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  1. Tupperware containers to help improve NASA astronauts’ diet by providing fresh food in space

Tupperware containers to help improve NASA astronauts’ diet by providing fresh food in space

Tupperware, a household name when it comes to keeping food fresh, is now helping NASA improve astronauts' diet with its airtight plastic containers at the International Space Station (ISS).

By: | Washington | Updated: March 31, 2018 12:27 PM
nasa, ISS, Tupperware, astronauts, NASA astronauts, NASA food, NASA diet, International Space Station One of the challenges with growing plants in space in “Veggie” has been keeping them properly watered.

Tupperware, a manufacturer of household plasticware, is now helping NASA improve astronauts’ diet by providing fresh food in space. Since 2015, NASA astronauts have supplemented their space diet with fresh greens grown in the Vegetable Production System known as Veggie on the International Space Station (ISS). One of the challenges with growing plants in space in Veggie has been keeping them properly watered. The Tupperware Brands Corporation has lent its design expertise to help develop a new approach to watering plants in space, NASA said in a statement.

With the Veggie system, astronauts have to push water into each plant pillow with a syringe. In previous crops grown in the Veggie system using pillows, some plants fared better than others because not all the plants received equal amounts of water and oxygen. “The primary goal of this newly developed plant growing system, the Passive Orbital Nutrient Delivery System, or PONDS, is to achieve uniform plant growth,” said Nicole Dufour, Veggie project manager at NASA’s Kennedy Space Center in Florida.

NASA research scientist Howard Levine initially designed and prototyped PONDS but in early 2017 handed it off to Techshot – a private spaceflight services firm – to further develop and certify the demonstration unit for use on the orbiting laboratory. Techshot reached out to Tupperware to help create the new system that would provide an alternative to the plant pillows. “PONDS units have features that are designed to mitigate microgravity effects on water distribution, increase oxygen availability and provide sufficient room for root zone growth,” Dufour said.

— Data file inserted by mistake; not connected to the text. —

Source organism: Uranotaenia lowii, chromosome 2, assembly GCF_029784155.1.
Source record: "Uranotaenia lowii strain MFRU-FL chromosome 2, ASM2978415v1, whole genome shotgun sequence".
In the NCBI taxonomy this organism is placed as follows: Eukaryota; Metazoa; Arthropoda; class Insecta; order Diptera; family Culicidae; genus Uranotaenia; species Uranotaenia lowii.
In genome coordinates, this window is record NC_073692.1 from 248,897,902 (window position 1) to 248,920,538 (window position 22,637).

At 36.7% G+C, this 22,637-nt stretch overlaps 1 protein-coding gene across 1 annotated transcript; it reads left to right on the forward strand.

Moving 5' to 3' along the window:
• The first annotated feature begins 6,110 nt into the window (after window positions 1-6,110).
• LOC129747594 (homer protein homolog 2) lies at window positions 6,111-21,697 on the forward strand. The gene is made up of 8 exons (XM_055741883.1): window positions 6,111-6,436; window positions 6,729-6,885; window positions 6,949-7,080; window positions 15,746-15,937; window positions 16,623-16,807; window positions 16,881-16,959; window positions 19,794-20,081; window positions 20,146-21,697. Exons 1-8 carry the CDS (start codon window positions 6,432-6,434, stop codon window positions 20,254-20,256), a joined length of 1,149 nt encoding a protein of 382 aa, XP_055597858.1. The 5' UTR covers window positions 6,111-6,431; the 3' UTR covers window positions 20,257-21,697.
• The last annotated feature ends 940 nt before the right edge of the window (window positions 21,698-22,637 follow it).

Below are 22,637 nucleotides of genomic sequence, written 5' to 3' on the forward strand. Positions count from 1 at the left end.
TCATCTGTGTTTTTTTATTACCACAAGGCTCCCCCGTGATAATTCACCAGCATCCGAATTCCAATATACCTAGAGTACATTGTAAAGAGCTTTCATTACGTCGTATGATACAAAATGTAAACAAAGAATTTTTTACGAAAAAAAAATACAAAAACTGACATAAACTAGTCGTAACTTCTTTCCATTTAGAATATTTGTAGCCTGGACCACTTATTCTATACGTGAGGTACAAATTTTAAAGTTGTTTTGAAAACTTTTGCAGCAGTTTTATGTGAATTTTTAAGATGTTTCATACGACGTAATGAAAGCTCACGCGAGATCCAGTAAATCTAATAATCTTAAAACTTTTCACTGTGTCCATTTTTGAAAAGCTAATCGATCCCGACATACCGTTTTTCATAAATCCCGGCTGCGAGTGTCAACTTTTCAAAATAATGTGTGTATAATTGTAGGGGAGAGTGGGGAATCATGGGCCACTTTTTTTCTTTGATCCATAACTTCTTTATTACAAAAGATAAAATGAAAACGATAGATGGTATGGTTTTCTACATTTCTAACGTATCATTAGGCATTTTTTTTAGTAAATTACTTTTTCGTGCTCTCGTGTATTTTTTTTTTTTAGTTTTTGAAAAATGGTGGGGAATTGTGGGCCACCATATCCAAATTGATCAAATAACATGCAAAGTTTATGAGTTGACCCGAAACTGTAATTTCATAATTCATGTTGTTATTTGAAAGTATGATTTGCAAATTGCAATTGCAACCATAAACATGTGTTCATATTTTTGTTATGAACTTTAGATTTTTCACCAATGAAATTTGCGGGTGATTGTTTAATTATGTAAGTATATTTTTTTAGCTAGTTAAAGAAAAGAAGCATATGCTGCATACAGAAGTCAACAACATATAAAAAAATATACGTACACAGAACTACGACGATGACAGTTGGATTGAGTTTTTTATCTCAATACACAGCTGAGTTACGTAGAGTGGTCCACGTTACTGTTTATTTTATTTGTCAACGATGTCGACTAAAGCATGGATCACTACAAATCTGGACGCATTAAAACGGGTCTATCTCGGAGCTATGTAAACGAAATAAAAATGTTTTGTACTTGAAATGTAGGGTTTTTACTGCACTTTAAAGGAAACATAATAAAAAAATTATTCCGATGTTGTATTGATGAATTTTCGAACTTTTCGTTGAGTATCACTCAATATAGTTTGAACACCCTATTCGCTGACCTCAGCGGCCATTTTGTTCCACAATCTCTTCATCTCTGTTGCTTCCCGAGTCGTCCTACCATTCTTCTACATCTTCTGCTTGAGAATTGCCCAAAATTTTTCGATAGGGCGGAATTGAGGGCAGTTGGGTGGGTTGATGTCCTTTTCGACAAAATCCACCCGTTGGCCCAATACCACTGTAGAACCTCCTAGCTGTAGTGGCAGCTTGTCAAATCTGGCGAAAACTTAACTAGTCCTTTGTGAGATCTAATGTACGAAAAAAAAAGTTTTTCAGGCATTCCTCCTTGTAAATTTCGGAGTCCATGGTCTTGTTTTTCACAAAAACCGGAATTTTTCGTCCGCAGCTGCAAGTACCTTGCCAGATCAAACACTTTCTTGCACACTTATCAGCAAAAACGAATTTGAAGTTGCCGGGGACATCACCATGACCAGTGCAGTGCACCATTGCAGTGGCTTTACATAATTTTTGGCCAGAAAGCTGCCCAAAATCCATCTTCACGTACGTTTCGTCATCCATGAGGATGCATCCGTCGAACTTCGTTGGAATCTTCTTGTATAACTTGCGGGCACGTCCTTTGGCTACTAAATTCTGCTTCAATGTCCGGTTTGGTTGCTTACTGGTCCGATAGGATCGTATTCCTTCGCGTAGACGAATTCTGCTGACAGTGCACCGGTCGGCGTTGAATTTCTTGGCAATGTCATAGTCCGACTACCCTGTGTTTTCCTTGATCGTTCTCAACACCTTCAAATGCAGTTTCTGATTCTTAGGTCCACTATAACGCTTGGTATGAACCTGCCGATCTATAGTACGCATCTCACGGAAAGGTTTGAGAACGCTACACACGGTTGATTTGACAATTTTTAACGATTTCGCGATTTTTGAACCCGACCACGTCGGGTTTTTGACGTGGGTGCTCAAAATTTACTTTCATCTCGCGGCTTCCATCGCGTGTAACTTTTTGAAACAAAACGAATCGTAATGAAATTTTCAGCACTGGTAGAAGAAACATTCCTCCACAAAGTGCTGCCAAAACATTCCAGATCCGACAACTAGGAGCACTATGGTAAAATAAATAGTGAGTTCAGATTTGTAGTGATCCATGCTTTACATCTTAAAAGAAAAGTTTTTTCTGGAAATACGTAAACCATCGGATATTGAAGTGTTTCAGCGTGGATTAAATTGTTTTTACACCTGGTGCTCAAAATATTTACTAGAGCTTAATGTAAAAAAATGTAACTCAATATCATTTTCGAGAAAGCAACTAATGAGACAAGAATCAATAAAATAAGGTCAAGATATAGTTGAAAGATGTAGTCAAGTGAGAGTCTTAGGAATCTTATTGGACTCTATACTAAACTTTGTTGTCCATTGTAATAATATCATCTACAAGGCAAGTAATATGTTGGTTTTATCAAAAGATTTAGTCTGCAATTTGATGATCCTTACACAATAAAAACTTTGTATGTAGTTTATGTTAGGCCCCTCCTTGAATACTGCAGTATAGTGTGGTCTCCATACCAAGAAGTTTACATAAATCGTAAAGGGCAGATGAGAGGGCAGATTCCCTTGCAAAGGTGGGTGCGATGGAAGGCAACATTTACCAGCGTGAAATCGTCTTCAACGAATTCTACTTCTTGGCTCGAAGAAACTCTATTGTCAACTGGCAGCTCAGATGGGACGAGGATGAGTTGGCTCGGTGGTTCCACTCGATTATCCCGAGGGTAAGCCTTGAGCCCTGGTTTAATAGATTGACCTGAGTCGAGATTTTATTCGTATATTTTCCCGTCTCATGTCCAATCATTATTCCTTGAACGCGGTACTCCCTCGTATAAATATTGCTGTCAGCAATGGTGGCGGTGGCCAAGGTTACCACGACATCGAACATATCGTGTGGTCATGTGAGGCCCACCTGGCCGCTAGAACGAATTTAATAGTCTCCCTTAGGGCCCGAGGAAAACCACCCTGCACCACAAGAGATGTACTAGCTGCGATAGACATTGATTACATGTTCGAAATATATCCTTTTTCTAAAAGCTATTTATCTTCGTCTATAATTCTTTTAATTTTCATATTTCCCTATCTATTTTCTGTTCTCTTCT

The new PONDS system requires less crew maintenance and uses absorbent mats that leverage the basic principles of surface tension and capillary action to wick water to seeds and roots through a reservoir system. This approach passively disperses water evenly through each plant cylinder contained within the PONDS’ reservoirs, facilitating consistent seed germination and seedling development into mature plants. “Tupperware brings a wealth of innovative design and knowledge of plastics to this project,” said Dave Reed, Techshot PONDS project manager and the company’s director of launch operations.

The upcoming SpaceX CRS-14 commercial resupply mission will include seven PONDS modules plus an adapter plate so the modules can be installed in the Veggie system. Included are four black opaque modules that will grow Outredgeous red romaine lettuce – the same lettuce that has been grown previously in the Veggie facility – for about a month. Six more PONDS modules are slated to launch on an Orbital ATK commercial resupply mission later this year and will be seeded with Mizuna mustard. Both the lettuce and the mustard have already been grown in plant pillows as a part of previous Veggie experiments, so the plant pillow and PONDS growth data will be compared against one another, said NASA.

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